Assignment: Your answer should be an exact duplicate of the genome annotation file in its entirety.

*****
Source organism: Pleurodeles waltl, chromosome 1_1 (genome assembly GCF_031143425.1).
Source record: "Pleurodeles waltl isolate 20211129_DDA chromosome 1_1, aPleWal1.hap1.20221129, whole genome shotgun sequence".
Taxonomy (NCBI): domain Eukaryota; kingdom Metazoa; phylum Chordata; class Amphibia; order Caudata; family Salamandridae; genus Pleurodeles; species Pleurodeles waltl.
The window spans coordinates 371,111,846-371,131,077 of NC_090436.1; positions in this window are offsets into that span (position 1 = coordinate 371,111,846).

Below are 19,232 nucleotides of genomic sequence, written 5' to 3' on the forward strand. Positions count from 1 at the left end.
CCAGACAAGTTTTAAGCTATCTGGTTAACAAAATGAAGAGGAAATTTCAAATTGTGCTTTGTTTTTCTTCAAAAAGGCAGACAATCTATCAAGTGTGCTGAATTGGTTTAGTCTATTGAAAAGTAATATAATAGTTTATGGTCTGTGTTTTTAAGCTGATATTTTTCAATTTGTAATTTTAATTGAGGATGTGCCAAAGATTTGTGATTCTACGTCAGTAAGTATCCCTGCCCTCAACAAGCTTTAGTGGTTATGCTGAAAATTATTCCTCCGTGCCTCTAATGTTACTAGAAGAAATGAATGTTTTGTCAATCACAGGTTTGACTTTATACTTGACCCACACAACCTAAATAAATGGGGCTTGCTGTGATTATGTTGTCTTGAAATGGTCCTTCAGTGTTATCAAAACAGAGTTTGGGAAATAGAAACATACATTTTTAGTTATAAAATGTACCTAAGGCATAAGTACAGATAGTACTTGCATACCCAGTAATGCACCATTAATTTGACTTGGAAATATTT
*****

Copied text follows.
Source organism: Pleurodeles waltl, chromosome 1_1 (genome assembly GCF_031143425.1).
Source record: "Pleurodeles waltl isolate 20211129_DDA chromosome 1_1, aPleWal1.hap1.20221129, whole genome shotgun sequence".
Taxonomy (NCBI): domain Eukaryota; kingdom Metazoa; phylum Chordata; class Amphibia; order Caudata; family Salamandridae; genus Pleurodeles; species Pleurodeles waltl.
The window spans coordinates 371,111,846-371,131,077 of NC_090436.1; positions in this window are offsets into that span (position 1 = coordinate 371,111,846).

Below are 19,232 nucleotides of genomic sequence, written 5' to 3' on the forward strand. Positions count from 1 at the left end.
CCAGACAAGTTTTAAGCTATCTGGTTAACAAAATGAAGAGGAAATTTCAAATTGTGCTTTGTTTTTCTTCAAAAAGGCAGACAATCTATCAAGTGTGCTGAATTGGTTTAGTCTATTGAAAAGTAATATAATAGTTTATGGTCTGTGTTTTTAAGCTGATATTTTTCAATTTGTAATTTTAATTGAGGATGTGCCAAAGATTTGTGATTCTACGTCAGTAAGTATCCCTGCCCTCAACAAGCTTTAGTGGTTATGCTGAAAATTATTCCTCCGTGCCTCTAATGTTACTAGAAGAAATGAATGTTTTGTCAATCACAGGTTTGACTTTATACTTGACCCACACAACCTAAATAAATGGGGCTTGCTGTGATTATGTTGTCTTGAAATGGTCCTTCAGTGTTATCAAAACAGAGTTTGGGAAATAGAAACATACATTTTTAGTTATAAAATGTACCTAAGGCATAAGTACAGATAGTACTTGCATACCCAGTAATGCACCATTAATTTGACTTGGAAATATTT